non solùm specificam, sed etiam quasi politicam, et moralem, quam indicat naturale præceptum “mutui amoris et misericordiæ quod ad omnes ex“tenditur, etiam extraneos, et cujuscumque rationis.

Quapropter licèt unaquæque civitas perfecta, respublica, aut regnum, sit in se communitas perfecta, et suis membris constans, nihilominus quælibet “illarum est etiam membrum aliquo modo hujus “universi, prout ad genus humanum spectat: nun

quam enim illæ communitates adeo sunt sibi suffi"cientes sigillatim, quin indigeant aliquo mutuo "juvamine, et societate, ac communicatione, inter“dum ad melius esse majoremque utilitatem : in"terdum verò etiam ob moralem necessitatem, et

(d) Rulhière, Hist. de Pologne, vol. i. pp.

147-8.

Hac ergo

“indigentiam, ut ex ipso usu constat. “ ratione indigent aliquo jure, quo dirigantur et “rectè ordinentur in hoc genere communicationis et " societatis. Et quamvis magna ex parte hoc fiat

per rationem naturalem : non tamen sufficienter, et immediatè quoad omnia : ideoque aliqua specialia jura potuerunt usu earumdem gentium introduci. “ Nam sicut in una civitate, vel provincia consuetudo “introducit jus, ita in universo humano genere po

tuerunt jura gentium moribus introduci. Eo vel “maxime, quod ea, quæ ad hoc jus pertinent, et

pauca sunt, et juri naturali valde propinqua et quæ “ facillimam habent ab illo deductionem adeoque “utilem et consentaneam ipsi naturæ ut licèt non sit “evidens deductio tanquam de se omnino necessaria “ ad honestatem morum, sit tamen valde conveniens “naturæ, et de se acceptibilis ab omnibus" (e).

The suggestion contained in the last Protocol to the Treaty of Paris, 1856, that Christian States should not go to war without previously attempting to adjust their dispute by arbitration, has remained a dead letter, except perhaps in the case of Luxemburg. The Belligerents in the French and Prussian war, and in the Russian and Turkish war, would not listen to the suggestions of such an arbitration; though Turkey, after the defeat of Plevna, made some proposition of the kind.

The writer of these pages is anxious to acknowledge the service which he has derived from the works of his own countrymen, and from those of the United States of North America and the Continent of Europe, in the compilation of these volumes. To the works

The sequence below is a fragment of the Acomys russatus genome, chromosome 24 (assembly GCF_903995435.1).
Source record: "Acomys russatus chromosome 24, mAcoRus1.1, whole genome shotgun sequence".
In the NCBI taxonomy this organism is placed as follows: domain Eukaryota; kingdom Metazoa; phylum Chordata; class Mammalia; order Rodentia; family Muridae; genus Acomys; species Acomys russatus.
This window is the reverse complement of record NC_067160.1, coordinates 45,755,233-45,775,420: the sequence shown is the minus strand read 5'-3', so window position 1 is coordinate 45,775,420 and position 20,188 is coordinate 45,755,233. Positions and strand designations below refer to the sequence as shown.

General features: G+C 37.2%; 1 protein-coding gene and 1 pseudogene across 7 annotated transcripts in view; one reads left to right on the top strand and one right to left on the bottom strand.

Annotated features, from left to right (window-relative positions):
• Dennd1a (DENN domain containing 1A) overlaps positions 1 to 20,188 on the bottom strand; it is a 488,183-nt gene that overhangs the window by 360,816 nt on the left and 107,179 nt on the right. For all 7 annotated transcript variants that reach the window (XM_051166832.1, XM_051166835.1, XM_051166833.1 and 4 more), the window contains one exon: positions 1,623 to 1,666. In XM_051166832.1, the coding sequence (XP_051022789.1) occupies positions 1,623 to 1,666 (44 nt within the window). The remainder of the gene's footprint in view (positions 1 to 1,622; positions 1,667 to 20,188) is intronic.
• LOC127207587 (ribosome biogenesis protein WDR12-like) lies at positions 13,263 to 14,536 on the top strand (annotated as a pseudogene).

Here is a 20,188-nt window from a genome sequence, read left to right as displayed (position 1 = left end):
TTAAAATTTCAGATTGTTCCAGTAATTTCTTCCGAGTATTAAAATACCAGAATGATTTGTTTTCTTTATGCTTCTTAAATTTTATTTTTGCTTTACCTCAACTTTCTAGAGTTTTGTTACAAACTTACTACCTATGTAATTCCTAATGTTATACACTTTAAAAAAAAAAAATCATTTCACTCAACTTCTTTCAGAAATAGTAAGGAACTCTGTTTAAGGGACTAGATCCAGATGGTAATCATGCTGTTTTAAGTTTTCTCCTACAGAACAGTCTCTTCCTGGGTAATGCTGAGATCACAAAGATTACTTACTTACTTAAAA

(e) Suarez de Leg., lib. ii. cap. xix. $ 9.

of Ward, of Manning, of Wheaton, and Story, he is under great obligations. To various writers on the European Continent, and especially to the learned Pfeiffer, his acknowledgments are also due. He also desires to draw attention to the Spanish works of Abreu and Pando, particularly of the latter; and to the following works, “ Die Geschichte und Literatur “ der Staatswissenschaften,” by R. von Mohl, Erlangen, 1855; an excellent essay by Mr. Hurd, an American jurist, on “ Topics of Jurisprudence con“nected with Conditions of Freedom and Bondage ;' a sketch by M. van Hogendorp, a Dutch jurist, of the Dutch School of Jurisprudence founded by Grotius some Pamphlets on Maritime International Law by Professor Würm of Hamburg ; “Fünf Briefe über “ die Fluss-Schifffahrt” u. s. w., Leipzig, 1858; new editions of Wheaton's " Elements of International “ Law," by Mr. Lawrence and by Mr. Dana, with ample notes; a new edition by Mr. Demangeat of the “ Droit international privé" by M. Fælix; Mancini, “ Della Nazionalità,” Torino, 1851 ; “The Law of

Nations,” by Sir. T. Twiss, 1863; an“Historical Ac. “count of the Neutrality of Great Britain during the “ American Civil War,” by M. Bernard, Chichele Professor of International Law at Oxford, 1870, a work worthy of its very learned author ; “ Inaugural “Lecture on Albericus Gentilis,” by Professor Holland, 1874; “ Discours prononcé, par M. Franck, au

collége de France dans la séance d'ouverture de son “cours, De Droit de Nature et des Gens," “ Journal “ des Débats,” Mardi, December 24, 1872 ; “ Alberico Gentili,” Speranza, Roma, 1876; “ The Papacy and “ International Law," by Ernest Nys, Docteur en Droit, translation by Rev. P. A. Lyons, London,